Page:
Culture Contact, Ethnicity and Food Practices of Coastal Finnmark, Norway (1200 to 1600 A.D.)
Colin P. Amundsen (2008) Culture Contact, Ethnicity and Food Practices of Coastal Finnmark, Norway (1200 to 1600 A.D.). The City University of New York, Unpublished PhD Thesis. 473 pp.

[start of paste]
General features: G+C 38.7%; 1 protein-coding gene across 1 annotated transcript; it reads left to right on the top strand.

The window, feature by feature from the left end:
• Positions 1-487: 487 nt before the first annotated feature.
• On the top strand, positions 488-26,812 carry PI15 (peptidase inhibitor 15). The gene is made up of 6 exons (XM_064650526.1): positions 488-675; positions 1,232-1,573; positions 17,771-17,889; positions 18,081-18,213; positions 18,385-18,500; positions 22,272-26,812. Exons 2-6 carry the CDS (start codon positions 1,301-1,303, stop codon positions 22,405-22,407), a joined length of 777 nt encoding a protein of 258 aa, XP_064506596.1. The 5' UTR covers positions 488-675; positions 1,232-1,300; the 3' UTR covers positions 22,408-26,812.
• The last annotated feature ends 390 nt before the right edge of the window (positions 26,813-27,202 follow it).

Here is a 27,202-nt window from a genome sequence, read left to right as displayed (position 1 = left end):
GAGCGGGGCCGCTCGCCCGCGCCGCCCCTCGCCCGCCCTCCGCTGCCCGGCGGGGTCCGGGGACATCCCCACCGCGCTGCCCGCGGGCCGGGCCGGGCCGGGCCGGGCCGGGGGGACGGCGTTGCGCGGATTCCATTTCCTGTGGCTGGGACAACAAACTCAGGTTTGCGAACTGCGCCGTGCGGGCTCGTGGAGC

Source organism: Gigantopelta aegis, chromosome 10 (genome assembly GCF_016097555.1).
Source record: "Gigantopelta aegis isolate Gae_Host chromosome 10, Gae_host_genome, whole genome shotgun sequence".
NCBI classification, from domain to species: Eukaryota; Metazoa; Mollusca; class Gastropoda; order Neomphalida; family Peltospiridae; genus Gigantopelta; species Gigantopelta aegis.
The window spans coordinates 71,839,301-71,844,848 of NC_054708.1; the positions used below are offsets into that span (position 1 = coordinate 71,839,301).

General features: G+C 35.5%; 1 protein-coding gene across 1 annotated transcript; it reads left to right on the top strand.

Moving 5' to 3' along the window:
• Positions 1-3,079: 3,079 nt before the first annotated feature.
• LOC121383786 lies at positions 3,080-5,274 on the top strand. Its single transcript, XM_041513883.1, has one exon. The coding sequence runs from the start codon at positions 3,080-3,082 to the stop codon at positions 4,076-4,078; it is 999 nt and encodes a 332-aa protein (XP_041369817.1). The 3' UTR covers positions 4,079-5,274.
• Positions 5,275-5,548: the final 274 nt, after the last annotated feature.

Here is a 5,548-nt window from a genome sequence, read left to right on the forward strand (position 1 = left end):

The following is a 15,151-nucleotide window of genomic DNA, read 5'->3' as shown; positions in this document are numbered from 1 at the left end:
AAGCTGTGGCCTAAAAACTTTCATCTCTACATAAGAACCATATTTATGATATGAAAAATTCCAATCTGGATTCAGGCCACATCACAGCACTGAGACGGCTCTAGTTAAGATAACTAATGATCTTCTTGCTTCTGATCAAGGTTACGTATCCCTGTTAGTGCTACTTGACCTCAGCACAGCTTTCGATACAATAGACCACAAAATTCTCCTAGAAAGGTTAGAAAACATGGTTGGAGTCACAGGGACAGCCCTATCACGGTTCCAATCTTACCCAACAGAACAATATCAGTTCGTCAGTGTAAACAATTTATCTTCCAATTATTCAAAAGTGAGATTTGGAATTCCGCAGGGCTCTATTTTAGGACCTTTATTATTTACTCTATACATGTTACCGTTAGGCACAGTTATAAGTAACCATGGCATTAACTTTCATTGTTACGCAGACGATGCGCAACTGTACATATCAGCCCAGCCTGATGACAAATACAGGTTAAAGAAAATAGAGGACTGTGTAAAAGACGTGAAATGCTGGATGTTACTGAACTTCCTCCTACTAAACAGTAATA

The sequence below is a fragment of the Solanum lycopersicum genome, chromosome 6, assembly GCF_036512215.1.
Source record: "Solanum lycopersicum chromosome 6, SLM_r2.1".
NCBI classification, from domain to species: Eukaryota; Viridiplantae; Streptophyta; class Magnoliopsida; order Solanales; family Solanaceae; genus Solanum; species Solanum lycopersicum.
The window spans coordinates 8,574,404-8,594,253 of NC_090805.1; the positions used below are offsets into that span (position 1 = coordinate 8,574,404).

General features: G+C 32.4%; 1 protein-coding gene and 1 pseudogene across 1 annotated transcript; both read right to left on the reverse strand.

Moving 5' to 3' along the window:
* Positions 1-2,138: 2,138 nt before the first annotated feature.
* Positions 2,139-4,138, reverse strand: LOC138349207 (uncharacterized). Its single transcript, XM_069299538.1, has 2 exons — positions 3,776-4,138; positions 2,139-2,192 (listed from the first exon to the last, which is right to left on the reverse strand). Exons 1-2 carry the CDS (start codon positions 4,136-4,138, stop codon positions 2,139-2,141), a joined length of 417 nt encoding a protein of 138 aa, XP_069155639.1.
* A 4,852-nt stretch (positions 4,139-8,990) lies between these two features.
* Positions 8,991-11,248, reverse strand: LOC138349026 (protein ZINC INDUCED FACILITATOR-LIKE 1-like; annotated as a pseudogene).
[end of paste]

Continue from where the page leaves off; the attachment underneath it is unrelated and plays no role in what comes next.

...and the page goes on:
One of the consequences of early commercial fishing, with regard to Norway, was the partial influence upon the Norwegian state to expand its regional borders and influence further north. Although this was out of economic necessity it was not the only reason for the establishment of permanent settlements, in the form of fishing villages, along the coast of Finnmark. One of the outcomes of this movement was a more visible Norwegian presence in the Far North which brought with it more direct contact with the local indigenous population, the Saami, as well as more inflammatory contacts with tribal peoples (Karelian) from present day Northwest Russia who were in the region to trade and to collect tribute on the behalf of the Principality of Novgorod. This period of Finnmark's historical past is characterized as a high point of stately hegemonic desires, both from the west and the east, which at times was considerably hostile. However, there were periods of economic cooperation in the form of trade between Norwegian, Saami and Russian/Karelian. It is during this period that unique structures appear along the coast, known as multi-room houses, which have remained enigmatic monuments within north Norwegian archaeology. It is from these sites, and under the above historical context, that the material presented in this dissertation originated. Special attention will focus upon the ichthyological remains with an in-depth discussion devoted to the multiple butchery styles observed which are believed to be ethnically prescribed practices outside of what has been observed thus far in Northern Norway or the North Atlantic.